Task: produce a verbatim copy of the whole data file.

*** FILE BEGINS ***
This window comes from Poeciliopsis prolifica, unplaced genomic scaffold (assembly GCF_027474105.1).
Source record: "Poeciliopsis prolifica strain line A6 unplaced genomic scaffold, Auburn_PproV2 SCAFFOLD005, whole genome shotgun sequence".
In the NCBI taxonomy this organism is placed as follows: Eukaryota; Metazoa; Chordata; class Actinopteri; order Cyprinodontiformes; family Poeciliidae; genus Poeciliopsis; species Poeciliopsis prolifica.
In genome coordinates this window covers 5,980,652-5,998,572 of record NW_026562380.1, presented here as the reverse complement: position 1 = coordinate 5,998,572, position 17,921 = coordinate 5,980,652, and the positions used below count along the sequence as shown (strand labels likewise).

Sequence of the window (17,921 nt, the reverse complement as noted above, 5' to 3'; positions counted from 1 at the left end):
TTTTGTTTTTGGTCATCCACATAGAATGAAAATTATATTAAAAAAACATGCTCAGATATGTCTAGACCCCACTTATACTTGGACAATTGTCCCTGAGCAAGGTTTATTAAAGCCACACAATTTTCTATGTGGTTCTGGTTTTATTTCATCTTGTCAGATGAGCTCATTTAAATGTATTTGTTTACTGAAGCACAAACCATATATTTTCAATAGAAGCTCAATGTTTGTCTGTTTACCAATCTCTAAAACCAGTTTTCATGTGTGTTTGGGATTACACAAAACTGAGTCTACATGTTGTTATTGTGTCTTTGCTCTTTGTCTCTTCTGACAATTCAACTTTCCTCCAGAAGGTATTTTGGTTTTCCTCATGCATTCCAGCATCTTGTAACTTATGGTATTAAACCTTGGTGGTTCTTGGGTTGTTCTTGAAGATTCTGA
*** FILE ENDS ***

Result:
This window comes from Poeciliopsis prolifica, unplaced genomic scaffold (assembly GCF_027474105.1).
Source record: "Poeciliopsis prolifica strain line A6 unplaced genomic scaffold, Auburn_PproV2 SCAFFOLD005, whole genome shotgun sequence".
In the NCBI taxonomy this organism is placed as follows: Eukaryota; Metazoa; Chordata; class Actinopteri; order Cyprinodontiformes; family Poeciliidae; genus Poeciliopsis; species Poeciliopsis prolifica.
In genome coordinates this window covers 5,980,652-5,998,572 of record NW_026562380.1, presented here as the reverse complement: position 1 = coordinate 5,998,572, position 17,921 = coordinate 5,980,652, and the positions used below count along the sequence as shown (strand labels likewise).

Sequence of the window (17,921 nt, the reverse complement as noted above, 5' to 3'; positions counted from 1 at the left end):
TTTTGTTTTTGGTCATCCACATAGAATGAAAATTATATTAAAAAAACATGCTCAGATATGTCTAGACCCCACTTATACTTGGACAATTGTCCCTGAGCAAGGTTTATTAAAGCCACACAATTTTCTATGTGGTTCTGGTTTTATTTCATCTTGTCAGATGAGCTCATTTAAATGTATTTGTTTACTGAAGCACAAACCATATATTTTCAATAGAAGCTCAATGTTTGTCTGTTTACCAATCTCTAAAACCAGTTTTCATGTGTGTTTGGGATTACACAAAACTGAGTCTACATGTTGTTATTGTGTCTTTGCTCTTTGTCTCTTCTGACAATTCAACTTTCCTCCAGAAGGTATTTTGGTTTTCCTCATGCATTCCAGCATCTTGTAACTTATGGTATTAAACCTTGGTGGTTCTTGGGTTGTTCTTGAAGATTCTGA